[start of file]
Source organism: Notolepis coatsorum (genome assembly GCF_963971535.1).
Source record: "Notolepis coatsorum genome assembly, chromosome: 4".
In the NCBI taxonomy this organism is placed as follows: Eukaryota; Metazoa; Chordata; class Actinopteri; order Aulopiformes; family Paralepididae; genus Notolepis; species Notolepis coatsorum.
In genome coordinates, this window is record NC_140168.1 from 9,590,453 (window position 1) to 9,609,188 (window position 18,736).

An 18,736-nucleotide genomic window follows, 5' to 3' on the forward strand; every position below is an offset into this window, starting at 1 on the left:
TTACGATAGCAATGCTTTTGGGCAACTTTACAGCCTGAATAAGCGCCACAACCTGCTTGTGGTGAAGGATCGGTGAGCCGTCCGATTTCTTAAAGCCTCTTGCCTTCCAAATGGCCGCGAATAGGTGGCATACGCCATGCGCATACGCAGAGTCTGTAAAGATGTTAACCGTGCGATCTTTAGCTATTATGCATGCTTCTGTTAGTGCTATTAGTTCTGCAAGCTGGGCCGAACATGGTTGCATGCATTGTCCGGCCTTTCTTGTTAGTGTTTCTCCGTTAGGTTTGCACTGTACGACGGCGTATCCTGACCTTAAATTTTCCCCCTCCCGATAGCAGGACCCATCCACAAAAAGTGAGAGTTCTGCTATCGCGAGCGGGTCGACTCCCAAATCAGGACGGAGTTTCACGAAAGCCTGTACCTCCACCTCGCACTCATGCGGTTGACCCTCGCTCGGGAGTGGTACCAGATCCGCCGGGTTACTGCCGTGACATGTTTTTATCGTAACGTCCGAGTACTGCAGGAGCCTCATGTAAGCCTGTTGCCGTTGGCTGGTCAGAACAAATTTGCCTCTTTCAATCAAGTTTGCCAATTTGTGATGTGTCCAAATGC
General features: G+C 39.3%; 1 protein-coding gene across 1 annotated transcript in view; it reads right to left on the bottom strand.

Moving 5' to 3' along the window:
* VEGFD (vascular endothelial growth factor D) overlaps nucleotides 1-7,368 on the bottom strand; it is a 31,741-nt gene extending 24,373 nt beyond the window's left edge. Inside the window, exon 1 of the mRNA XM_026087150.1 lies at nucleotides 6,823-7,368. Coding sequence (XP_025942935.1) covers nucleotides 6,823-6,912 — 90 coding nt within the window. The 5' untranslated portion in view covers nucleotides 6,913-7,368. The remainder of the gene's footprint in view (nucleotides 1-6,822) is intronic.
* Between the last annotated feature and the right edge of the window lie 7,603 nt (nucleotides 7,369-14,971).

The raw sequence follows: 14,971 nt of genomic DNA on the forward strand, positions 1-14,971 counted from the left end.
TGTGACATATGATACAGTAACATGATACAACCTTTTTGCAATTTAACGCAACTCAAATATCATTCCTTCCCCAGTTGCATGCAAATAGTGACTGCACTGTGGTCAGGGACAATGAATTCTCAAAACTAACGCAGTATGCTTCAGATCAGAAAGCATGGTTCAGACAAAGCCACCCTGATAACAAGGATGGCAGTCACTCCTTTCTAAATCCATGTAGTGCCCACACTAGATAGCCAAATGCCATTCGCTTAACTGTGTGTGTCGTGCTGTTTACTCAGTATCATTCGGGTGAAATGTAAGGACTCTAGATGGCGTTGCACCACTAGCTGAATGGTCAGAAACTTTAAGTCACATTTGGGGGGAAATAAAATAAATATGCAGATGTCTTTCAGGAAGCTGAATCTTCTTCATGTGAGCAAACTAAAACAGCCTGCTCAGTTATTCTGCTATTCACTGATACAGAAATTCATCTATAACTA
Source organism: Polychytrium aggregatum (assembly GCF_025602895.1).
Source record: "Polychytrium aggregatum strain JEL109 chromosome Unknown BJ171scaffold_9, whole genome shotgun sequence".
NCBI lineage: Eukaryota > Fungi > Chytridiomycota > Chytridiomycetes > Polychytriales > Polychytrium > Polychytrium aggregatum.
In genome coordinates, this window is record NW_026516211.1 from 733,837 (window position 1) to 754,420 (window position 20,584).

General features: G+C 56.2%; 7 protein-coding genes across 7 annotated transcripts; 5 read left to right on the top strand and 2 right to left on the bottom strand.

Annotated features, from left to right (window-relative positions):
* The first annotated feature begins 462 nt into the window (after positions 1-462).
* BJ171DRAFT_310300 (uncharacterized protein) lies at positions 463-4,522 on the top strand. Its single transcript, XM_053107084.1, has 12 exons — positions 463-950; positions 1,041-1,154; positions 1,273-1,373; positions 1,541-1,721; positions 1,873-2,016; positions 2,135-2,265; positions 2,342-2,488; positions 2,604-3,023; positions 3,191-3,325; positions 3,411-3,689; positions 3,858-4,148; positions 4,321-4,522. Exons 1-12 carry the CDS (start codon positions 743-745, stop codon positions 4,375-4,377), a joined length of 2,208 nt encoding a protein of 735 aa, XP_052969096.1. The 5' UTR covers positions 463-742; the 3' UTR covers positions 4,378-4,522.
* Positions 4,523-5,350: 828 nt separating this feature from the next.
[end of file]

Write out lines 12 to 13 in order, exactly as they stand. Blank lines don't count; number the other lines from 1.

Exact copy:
TGTGACATATGATACAGTAACATGATACAACCTTTTTGCAATTTAACGCAACTCAAATATCATTCCTTCCCCAGTTGCATGCAAATAGTGACTGCACTGTGGTCAGGGACAATGAATTCTCAAAACTAACGCAGTATGCTTCAGATCAGAAAGCATGGTTCAGACAAAGCCACCCTGATAACAAGGATGGCAGTCACTCCTTTCTAAATCCATGTAGTGCCCACACTAGATAGCCAAATGCCATTCGCTTAACTGTGTGTGTCGTGCTGTTTACTCAGTATCATTCGGGTGAAATGTAAGGACTCTAGATGGCGTTGCACCACTAGCTGAATGGTCAGAAACTTTAAGTCACATTTGGGGGGAAATAAAATAAATATGCAGATGTCTTTCAGGAAGCTGAATCTTCTTCATGTGAGCAAACTAAAACAGCCTGCTCAGTTATTCTGCTATTCACTGATACAGAAATTCATCTATAACTA
Source organism: Polychytrium aggregatum (assembly GCF_025602895.1).